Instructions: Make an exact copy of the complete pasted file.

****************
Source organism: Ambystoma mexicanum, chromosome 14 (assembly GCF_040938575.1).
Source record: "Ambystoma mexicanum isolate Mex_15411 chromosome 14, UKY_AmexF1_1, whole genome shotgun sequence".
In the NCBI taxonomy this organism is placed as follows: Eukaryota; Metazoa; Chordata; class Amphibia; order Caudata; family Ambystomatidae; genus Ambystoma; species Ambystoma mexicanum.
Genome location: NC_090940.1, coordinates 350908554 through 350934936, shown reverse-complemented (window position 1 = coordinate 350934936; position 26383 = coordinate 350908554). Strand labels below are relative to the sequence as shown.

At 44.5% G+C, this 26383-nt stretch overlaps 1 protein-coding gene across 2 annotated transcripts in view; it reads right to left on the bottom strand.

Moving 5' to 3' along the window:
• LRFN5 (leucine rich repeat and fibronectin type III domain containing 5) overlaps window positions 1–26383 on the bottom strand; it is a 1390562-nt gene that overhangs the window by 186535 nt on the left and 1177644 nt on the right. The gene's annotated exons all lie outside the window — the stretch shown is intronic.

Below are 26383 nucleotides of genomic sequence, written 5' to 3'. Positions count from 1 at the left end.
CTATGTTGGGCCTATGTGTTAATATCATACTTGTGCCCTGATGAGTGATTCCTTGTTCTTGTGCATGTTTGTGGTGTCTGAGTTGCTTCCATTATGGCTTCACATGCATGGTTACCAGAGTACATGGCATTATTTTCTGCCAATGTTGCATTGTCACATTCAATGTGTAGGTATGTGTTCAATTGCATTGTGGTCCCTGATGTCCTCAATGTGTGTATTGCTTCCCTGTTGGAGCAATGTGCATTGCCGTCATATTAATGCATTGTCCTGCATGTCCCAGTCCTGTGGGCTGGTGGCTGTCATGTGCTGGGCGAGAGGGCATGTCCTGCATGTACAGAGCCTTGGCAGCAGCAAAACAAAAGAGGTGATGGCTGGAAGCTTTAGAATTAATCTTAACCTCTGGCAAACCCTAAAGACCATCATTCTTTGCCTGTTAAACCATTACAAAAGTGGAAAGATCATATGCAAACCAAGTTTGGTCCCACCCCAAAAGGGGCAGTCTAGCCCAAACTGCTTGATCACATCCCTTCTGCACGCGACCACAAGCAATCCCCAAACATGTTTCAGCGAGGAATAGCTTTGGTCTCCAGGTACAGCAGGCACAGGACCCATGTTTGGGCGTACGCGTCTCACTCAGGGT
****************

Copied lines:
Source organism: Ambystoma mexicanum, chromosome 14 (assembly GCF_040938575.1).
Source record: "Ambystoma mexicanum isolate Mex_15411 chromosome 14, UKY_AmexF1_1, whole genome shotgun sequence".
In the NCBI taxonomy this organism is placed as follows: Eukaryota; Metazoa; Chordata; class Amphibia; order Caudata; family Ambystomatidae; genus Ambystoma; species Ambystoma mexicanum.
Genome location: NC_090940.1, coordinates 350908554 through 350934936, shown reverse-complemented (window position 1 = coordinate 350934936; position 26383 = coordinate 350908554). Strand labels below are relative to the sequence as shown.

At 44.5% G+C, this 26383-nt stretch overlaps 1 protein-coding gene across 2 annotated transcripts in view; it reads right to left on the bottom strand.

Moving 5' to 3' along the window:
• LRFN5 (leucine rich repeat and fibronectin type III domain containing 5) overlaps window positions 1–26383 on the bottom strand; it is a 1390562-nt gene that overhangs the window by 186535 nt on the left and 1177644 nt on the right. The gene's annotated exons all lie outside the window — the stretch shown is intronic.

Below are 26383 nucleotides of genomic sequence, written 5' to 3'. Positions count from 1 at the left end.
CTATGTTGGGCCTATGTGTTAATATCATACTTGTGCCCTGATGAGTGATTCCTTGTTCTTGTGCATGTTTGTGGTGTCTGAGTTGCTTCCATTATGGCTTCACATGCATGGTTACCAGAGTACATGGCATTATTTTCTGCCAATGTTGCATTGTCACATTCAATGTGTAGGTATGTGTTCAATTGCATTGTGGTCCCTGATGTCCTCAATGTGTGTATTGCTTCCCTGTTGGAGCAATGTGCATTGCCGTCATATTAATGCATTGTCCTGCATGTCCCAGTCCTGTGGGCTGGTGGCTGTCATGTGCTGGGCGAGAGGGCATGTCCTGCATGTACAGAGCCTTGGCAGCAGCAAAACAAAAGAGGTGATGGCTGGAAGCTTTAGAATTAATCTTAACCTCTGGCAAACCCTAAAGACCATCATTCTTTGCCTGTTAAACCATTACAAAAGTGGAAAGATCATATGCAAACCAAGTTTGGTCCCACCCCAAAAGGGGCAGTCTAGCCCAAACTGCTTGATCACATCCCTTCTGCACGCGACCACAAGCAATCCCCAAACATGTTTCAGCGAGGAATAGCTTTGGTCTCCAGGTACAGCAGGCACAGGACCCATGTTTGGGCGTACGCGTCTCACTCAGGGT